Overall, however, McCobin and Rauch are forgiving of Mackey, insisting that he now has the opportunity to cajole Bezos and Amazon’s top executives to adopt some of the grocers’ conscious capitalism business practices.

So could Amazon join a roster of top brands, which includes REI, Starbucks, Costco, and Southwest Airlines, which McCobin and Rauch herald as examples of companies that have made public commitments to become more “conscious” corporate leaders? When announcing the Amazon acquisition to Whole Foods employees, Mackey lavished praise on Amazon for its eschewing of short-term Wall Street expectations in favor of long term strategic thinking. That approach, which once confounded many analysts, has certainly paid off for Amazon, which a few weeks ago witnessed its stock price surpass $1,000 a share.

The question is whether Amazon will either pick Whole Foods apart until it is unrecognizable – the fear many of the supermarket chain’s fans share - or build upon the grocer’s successful 20-year track record. Odds are that Bezos and Amazon will tilt towards the latter. One just needs to look at Bezos’ four-year-old acquisition of the Washington Post: once a proud newspaper that fell into rapid decline, the Post has enjoyed a resurgence and is one of the best U.S.-based print and digital news sites.

Whole Foods could benefit from an analogous makeover, as Amazon’s technology gurus find ways to improve its overall performance. Whole Foods' locations, meanwhile, could become laboratories for Amazon's new services and ideas. If the results include more rewarding job opportunities, more healthful food options at an even more competitive price and most importantly, if Amazon embeds some of Whole Foods’ more admirable values within its operations, this deal could be a big win for more responsible capitalism after all. As of now, however, those if’s are quite big as a skeptical public still tries to adapt to retail’s new reality.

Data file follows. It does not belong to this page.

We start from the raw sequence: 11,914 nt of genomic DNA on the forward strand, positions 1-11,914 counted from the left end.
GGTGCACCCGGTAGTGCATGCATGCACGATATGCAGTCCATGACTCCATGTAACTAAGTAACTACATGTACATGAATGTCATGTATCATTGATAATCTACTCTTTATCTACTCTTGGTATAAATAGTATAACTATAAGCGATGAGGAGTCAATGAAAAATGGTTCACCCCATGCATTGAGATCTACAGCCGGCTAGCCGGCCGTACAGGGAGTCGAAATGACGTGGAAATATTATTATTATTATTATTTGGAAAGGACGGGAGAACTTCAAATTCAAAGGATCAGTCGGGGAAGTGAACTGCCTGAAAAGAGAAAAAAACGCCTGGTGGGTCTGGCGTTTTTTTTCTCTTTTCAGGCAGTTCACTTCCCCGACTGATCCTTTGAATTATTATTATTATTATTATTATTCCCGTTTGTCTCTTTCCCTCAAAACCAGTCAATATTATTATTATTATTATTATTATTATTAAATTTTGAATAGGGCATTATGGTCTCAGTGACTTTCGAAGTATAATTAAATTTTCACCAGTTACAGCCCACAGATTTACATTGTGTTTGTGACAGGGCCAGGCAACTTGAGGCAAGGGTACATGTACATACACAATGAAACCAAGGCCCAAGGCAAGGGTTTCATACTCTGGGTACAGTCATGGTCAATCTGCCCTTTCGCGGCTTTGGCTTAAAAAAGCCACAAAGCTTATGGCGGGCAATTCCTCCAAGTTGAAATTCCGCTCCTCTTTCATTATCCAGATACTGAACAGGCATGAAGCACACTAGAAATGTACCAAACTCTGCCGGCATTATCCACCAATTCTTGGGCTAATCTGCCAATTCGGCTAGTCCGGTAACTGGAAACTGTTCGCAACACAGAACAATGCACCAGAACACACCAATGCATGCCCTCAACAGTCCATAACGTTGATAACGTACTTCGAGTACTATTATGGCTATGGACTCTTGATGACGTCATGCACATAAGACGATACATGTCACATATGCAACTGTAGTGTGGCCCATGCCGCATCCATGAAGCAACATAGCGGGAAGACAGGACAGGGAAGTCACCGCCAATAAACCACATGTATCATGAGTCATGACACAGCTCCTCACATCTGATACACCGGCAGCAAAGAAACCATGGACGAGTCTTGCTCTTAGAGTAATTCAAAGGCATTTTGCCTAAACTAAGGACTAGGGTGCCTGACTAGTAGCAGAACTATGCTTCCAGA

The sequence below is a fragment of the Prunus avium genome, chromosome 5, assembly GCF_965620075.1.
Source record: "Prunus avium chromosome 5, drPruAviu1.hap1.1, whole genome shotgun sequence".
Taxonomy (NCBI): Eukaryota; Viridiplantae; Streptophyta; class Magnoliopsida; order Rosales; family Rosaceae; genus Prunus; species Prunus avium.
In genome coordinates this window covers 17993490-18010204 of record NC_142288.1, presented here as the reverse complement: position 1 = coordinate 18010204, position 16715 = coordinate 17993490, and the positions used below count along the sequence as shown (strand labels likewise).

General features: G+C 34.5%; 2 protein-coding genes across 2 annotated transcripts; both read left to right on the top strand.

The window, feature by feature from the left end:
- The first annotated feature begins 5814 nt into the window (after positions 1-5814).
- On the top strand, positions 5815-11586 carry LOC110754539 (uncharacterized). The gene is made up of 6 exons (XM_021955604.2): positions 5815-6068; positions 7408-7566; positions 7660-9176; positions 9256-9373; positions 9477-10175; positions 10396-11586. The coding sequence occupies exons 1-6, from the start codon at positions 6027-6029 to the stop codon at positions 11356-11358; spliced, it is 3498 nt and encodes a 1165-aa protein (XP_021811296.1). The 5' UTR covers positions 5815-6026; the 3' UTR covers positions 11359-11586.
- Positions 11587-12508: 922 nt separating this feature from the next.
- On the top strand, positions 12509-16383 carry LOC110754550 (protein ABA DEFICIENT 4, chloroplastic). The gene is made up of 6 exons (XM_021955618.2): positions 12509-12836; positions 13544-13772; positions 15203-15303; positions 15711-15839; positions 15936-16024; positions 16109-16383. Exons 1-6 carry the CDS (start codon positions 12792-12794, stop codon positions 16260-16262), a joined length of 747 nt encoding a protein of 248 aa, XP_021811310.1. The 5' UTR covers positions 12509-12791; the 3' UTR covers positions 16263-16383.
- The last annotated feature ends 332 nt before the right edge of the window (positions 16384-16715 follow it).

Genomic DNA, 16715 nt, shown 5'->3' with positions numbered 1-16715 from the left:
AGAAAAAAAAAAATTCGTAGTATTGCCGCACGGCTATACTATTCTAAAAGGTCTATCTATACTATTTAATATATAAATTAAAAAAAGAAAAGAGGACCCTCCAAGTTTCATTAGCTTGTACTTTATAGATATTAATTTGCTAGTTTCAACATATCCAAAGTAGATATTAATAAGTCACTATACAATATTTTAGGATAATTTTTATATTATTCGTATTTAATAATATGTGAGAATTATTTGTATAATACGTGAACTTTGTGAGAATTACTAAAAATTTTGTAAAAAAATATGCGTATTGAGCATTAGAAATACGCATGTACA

Image credit: Ines Hegedus-Garcia/Flickr

Leon Kaye headshot

Leon Kaye has written for 3p since 2010 and become executive editor in 2018. His previous work includes writing for the Guardian as well as other online and print publications. In addition, he's worked in sales executive roles within technology and financial research companies, as well as for a public relations firm, for which he consulted with one of the globe’s leading sustainability initiatives. Currently living in Central California, he’s traveled to 70-plus countries and has lived and worked in South Korea, the United Arab Emirates and Uruguay.

Leon’s an alum of Fresno State, the University of Maryland, Baltimore County and the University of Southern California's Marshall Business School. He enjoys traveling abroad as well as exploring California’s Central Coast and the Sierra Nevadas.